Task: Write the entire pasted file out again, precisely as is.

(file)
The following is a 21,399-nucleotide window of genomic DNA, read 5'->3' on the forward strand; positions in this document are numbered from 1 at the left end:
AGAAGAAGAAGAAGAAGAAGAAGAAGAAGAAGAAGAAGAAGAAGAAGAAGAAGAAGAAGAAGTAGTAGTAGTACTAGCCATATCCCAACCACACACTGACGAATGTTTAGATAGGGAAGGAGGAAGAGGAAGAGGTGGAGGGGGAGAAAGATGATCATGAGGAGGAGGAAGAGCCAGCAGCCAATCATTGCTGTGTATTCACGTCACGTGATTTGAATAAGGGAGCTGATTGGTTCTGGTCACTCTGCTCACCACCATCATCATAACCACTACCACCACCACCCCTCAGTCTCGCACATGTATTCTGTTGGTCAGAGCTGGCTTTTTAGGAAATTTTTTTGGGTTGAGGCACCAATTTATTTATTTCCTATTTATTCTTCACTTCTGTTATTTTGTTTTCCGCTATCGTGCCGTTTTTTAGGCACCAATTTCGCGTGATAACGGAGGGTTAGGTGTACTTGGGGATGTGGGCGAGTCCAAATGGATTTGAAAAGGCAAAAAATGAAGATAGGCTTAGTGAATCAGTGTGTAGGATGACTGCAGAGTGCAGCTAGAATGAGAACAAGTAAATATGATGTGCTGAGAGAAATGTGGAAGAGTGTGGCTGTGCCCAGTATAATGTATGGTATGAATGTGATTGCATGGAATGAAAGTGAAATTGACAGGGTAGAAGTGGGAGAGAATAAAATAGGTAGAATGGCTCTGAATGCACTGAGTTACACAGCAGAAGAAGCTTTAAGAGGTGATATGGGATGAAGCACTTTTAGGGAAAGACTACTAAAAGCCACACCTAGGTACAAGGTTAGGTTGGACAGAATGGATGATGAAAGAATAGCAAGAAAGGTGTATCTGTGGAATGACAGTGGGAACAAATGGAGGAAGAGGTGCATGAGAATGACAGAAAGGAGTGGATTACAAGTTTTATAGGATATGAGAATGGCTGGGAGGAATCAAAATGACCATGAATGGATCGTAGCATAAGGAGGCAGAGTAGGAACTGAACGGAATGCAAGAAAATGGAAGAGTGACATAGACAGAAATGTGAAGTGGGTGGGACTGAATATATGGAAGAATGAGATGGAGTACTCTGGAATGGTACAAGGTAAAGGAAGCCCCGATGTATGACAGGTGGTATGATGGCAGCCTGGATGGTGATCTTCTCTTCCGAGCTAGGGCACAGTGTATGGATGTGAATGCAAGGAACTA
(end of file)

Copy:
The following is a 21,399-nucleotide window of genomic DNA, read 5'->3' on the forward strand; positions in this document are numbered from 1 at the left end:
AGAAGAAGAAGAAGAAGAAGAAGAAGAAGAAGAAGAAGAAGAAGAAGAAGAAGAAGAAGAAGTAGTAGTAGTACTAGCCATATCCCAACCACACACTGACGAATGTTTAGATAGGGAAGGAGGAAGAGGAAGAGGTGGAGGGGGAGAAAGATGATCATGAGGAGGAGGAAGAGCCAGCAGCCAATCATTGCTGTGTATTCACGTCACGTGATTTGAATAAGGGAGCTGATTGGTTCTGGTCACTCTGCTCACCACCATCATCATAACCACTACCACCACCACCCCTCAGTCTCGCACATGTATTCTGTTGGTCAGAGCTGGCTTTTTAGGAAATTTTTTTGGGTTGAGGCACCAATTTATTTATTTCCTATTTATTCTTCACTTCTGTTATTTTGTTTTCCGCTATCGTGCCGTTTTTTAGGCACCAATTTCGCGTGATAACGGAGGGTTAGGTGTACTTGGGGATGTGGGCGAGTCCAAATGGATTTGAAAAGGCAAAAAATGAAGATAGGCTTAGTGAATCAGTGTGTAGGATGACTGCAGAGTGCAGCTAGAATGAGAACAAGTAAATATGATGTGCTGAGAGAAATGTGGAAGAGTGTGGCTGTGCCCAGTATAATGTATGGTATGAATGTGATTGCATGGAATGAAAGTGAAATTGACAGGGTAGAAGTGGGAGAGAATAAAATAGGTAGAATGGCTCTGAATGCACTGAGTTACACAGCAGAAGAAGCTTTAAGAGGTGATATGGGATGAAGCACTTTTAGGGAAAGACTACTAAAAGCCACACCTAGGTACAAGGTTAGGTTGGACAGAATGGATGATGAAAGAATAGCAAGAAAGGTGTATCTGTGGAATGACAGTGGGAACAAATGGAGGAAGAGGTGCATGAGAATGACAGAAAGGAGTGGATTACAAGTTTTATAGGATATGAGAATGGCTGGGAGGAATCAAAATGACCATGAATGGATCGTAGCATAAGGAGGCAGAGTAGGAACTGAACGGAATGCAAGAAAATGGAAGAGTGACATAGACAGAAATGTGAAGTGGGTGGGACTGAATATATGGAAGAATGAGATGGAGTACTCTGGAATGGTACAAGGTAAAGGAAGCCCCGATGTATGACAGGTGGTATGATGGCAGCCTGGATGGTGATCTTCTCTTCCGAGCTAGGGCACAGTGTATGGATGTGAATGCAAGGAACTA